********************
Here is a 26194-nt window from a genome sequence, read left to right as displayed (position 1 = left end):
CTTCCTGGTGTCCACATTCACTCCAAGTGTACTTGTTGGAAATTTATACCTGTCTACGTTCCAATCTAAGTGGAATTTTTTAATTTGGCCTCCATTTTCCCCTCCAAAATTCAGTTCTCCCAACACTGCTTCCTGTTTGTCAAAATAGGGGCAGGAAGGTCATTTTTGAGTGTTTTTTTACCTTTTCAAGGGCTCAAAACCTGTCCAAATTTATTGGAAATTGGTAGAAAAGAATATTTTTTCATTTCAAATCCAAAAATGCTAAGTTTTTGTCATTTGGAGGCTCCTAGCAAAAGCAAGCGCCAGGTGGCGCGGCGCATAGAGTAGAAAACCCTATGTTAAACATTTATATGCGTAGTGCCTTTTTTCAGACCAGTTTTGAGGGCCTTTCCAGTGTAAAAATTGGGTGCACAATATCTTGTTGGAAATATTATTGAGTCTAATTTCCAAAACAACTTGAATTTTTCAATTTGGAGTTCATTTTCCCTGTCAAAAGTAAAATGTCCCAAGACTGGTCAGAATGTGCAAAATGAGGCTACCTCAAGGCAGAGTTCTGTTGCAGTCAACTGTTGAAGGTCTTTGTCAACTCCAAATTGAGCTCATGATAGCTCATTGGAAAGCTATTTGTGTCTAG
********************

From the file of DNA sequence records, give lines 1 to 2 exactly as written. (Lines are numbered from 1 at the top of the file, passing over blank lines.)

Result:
Here is a 26194-nt window from a genome sequence, read left to right as displayed (position 1 = left end):
CTTCCTGGTGTCCACATTCACTCCAAGTGTACTTGTTGGAAATTTATACCTGTCTACGTTCCAATCTAAGTGGAATTTTTTAATTTGGCCTCCATTTTCCCCTCCAAAATTCAGTTCTCCCAACACTGCTTCCTGTTTGTCAAAATAGGGGCAGGAAGGTCATTTTTGAGTGTTTTTTTACCTTTTCAAGGGCTCAAAACCTGTCCAAATTTATTGGAAATTGGTAGAAAAGAATATTTTTTCATTTCAAATCCAAAAATGCTAAGTTTTTGTCATTTGGAGGCTCCTAGCAAAAGCAAGCGCCAGGTGGCGCGGCGCATAGAGTAGAAAACCCTATGTTAAACATTTATATGCGTAGTGCCTTTTTTCAGACCAGTTTTGAGGGCCTTTCCAGTGTAAAAATTGGGTGCACAATATCTTGTTGGAAATATTATTGAGTCTAATTTCCAAAACAACTTGAATTTTTCAATTTGGAGTTCATTTTCCCTGTCAAAAGTAAAATGTCCCAAGACTGGTCAGAATGTGCAAAATGAGGCTACCTCAAGGCAGAGTTCTGTTGCAGTCAACTGTTGAAGGTCTTTGTCAACTCCAAATTGAGCTCATGATAGCTCATTGGAAAGCTATTTGTGTCTAG